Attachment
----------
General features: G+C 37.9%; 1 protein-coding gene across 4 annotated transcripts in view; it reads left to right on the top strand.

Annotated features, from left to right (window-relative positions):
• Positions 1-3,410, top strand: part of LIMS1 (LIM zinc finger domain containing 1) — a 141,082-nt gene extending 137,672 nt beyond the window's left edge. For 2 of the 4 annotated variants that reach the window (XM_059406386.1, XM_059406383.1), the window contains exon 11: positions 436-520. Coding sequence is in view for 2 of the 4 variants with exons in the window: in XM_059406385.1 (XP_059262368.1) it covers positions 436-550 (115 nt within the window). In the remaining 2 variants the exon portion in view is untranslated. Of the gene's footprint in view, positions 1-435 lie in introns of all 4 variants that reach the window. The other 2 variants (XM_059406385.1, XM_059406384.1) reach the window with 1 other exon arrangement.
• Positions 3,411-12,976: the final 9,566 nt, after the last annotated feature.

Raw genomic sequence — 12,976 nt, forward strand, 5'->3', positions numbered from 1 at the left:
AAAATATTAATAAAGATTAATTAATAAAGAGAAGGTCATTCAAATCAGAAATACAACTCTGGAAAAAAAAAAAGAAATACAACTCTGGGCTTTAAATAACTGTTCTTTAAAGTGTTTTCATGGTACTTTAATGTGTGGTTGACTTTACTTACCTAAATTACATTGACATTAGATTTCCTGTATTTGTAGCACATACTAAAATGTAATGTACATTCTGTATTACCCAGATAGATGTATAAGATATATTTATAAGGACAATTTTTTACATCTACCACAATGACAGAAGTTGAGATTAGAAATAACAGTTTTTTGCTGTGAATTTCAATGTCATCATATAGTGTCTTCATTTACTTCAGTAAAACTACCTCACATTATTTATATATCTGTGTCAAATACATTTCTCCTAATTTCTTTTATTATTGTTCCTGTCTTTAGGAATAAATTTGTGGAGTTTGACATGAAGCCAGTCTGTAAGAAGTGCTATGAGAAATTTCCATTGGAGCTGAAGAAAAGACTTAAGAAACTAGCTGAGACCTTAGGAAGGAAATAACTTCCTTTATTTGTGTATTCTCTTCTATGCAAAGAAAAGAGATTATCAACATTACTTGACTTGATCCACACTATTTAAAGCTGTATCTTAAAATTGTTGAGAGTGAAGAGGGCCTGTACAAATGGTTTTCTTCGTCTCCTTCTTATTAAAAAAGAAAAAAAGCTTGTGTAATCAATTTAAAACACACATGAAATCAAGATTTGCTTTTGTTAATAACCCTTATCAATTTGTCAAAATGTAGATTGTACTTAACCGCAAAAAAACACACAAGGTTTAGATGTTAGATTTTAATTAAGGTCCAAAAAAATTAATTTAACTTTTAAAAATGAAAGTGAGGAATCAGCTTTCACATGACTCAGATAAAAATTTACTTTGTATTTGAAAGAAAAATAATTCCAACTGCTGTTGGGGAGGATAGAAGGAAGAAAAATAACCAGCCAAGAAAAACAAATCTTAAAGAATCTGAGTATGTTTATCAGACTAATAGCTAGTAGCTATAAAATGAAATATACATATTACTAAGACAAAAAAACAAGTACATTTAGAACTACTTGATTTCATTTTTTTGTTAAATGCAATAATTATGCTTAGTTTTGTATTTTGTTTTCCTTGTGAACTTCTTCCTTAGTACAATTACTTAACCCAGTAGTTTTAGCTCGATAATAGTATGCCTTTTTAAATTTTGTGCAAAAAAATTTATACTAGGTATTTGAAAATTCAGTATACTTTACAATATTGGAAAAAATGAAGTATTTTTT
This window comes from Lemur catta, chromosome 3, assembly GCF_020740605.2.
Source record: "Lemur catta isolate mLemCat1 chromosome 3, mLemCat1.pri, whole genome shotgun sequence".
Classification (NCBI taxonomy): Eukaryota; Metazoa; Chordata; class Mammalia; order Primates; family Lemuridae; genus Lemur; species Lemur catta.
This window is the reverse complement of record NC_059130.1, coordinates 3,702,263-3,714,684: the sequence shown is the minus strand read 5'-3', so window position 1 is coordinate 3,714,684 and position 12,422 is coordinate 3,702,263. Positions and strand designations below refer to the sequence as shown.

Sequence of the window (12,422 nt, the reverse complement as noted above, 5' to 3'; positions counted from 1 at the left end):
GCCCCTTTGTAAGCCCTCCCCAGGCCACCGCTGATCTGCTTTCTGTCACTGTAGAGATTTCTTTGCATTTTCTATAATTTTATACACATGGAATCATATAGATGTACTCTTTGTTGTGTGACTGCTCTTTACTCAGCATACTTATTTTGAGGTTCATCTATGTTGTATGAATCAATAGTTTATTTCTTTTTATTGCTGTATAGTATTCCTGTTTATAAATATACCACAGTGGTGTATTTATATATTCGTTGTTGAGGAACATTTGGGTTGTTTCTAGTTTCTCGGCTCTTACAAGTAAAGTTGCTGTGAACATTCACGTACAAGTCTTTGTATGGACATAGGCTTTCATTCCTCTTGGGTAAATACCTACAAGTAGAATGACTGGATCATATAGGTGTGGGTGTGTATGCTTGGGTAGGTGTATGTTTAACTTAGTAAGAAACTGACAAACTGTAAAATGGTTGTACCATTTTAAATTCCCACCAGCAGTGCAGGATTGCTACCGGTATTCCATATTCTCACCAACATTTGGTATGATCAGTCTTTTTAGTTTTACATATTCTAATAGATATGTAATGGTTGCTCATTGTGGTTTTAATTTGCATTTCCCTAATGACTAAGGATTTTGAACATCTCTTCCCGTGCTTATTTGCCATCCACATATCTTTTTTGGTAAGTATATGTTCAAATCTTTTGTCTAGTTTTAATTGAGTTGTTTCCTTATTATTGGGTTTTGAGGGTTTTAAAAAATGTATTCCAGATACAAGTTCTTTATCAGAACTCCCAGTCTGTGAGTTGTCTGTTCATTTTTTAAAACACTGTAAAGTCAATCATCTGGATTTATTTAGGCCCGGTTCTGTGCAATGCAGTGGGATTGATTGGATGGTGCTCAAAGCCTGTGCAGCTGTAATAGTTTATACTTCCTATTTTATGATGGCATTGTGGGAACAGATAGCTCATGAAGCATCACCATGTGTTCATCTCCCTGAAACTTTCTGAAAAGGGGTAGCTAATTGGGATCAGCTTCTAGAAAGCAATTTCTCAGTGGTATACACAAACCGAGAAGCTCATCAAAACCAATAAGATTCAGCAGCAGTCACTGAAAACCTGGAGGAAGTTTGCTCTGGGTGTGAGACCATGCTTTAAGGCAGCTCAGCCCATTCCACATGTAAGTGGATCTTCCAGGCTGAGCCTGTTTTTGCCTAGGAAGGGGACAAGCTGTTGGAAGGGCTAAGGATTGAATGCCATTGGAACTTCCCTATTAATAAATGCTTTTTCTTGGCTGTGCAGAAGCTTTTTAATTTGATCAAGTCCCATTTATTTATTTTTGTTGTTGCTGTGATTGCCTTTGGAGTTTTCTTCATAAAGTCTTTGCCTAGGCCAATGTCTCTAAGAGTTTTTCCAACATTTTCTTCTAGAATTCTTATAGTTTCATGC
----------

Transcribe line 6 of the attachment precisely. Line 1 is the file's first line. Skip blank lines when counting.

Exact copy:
AAAATATTAATAAAGATTAATTAATAAAGAGAAGGTCATTCAAATCAGAAATACAACTCTGGAAAAAAAAAAAGAAATACAACTCTGGGCTTTAAATAACTGTTCTTTAAAGTGTTTTCATGGTACTTTAATGTGTGGTTGACTTTACTTACCTAAATTACATTGACATTAGATTTCCTGTATTTGTAGCACATACTAAAATGTAATGTACATTCTGTATTACCCAGATAGATGTATAAGATATATTTATAAGGACAATTTTTTACATCTACCACAATGACAGAAGTTGAGATTAGAAATAACAGTTTTTTGCTGTGAATTTCAATGTCATCATATAGTGTCTTCATTTACTTCAGTAAAACTACCTCACATTATTTATATATCTGTGTCAAATACATTTCTCCTAATTTCTTTTATTATTGTTCCTGTCTTTAGGAATAAATTTGTGGAGTTTGACATGAAGCCAGTCTGTAAGAAGTGCTATGAGAAATTTCCATTGGAGCTGAAGAAAAGACTTAAGAAACTAGCTGAGACCTTAGGAAGGAAATAACTTCCTTTATTTGTGTATTCTCTTCTATGCAAAGAAAAGAGATTATCAACATTACTTGACTTGATCCACACTATTTAAAGCTGTATCTTAAAATTGTTGAGAGTGAAGAGGGCCTGTACAAATGGTTTTCTTCGTCTCCTTCTTATTAAAAAAGAAAAAAAGCTTGTGTAATCAATTTAAAACACACATGAAATCAAGATTTGCTTTTGTTAATAACCCTTATCAATTTGTCAAAATGTAGATTGTACTTAACCGCAAAAAAACACACAAGGTTTAGATGTTAGATTTTAATTAAGGTCCAAAAAAATTAATTTAACTTTTAAAAATGAAAGTGAGGAATCAGCTTTCACATGACTCAGATAAAAATTTACTTTGTATTTGAAAGAAAAATAATTCCAACTGCTGTTGGGGAGGATAGAAGGAAGAAAAATAACCAGCCAAGAAAAACAAATCTTAAAGAATCTGAGTATGTTTATCAGACTAATAGCTAGTAGCTATAAAATGAAATATACATATTACTAAGACAAAAAAACAAGTACATTTAGAACTACTTGATTTCATTTTTTTGTTAAATGCAATAATTATGCTTAGTTTTGTATTTTGTTTTCCTTGTGAACTTCTTCCTTAGTACAATTACTTAACCCAGTAGTTTTAGCTCGATAATAGTATGCCTTTTTAAATTTTGTGCAAAAAAATTTATACTAGGTATTTGAAAATTCAGTATACTTTACAATATTGGAAAAAATGAAGTATTTTTT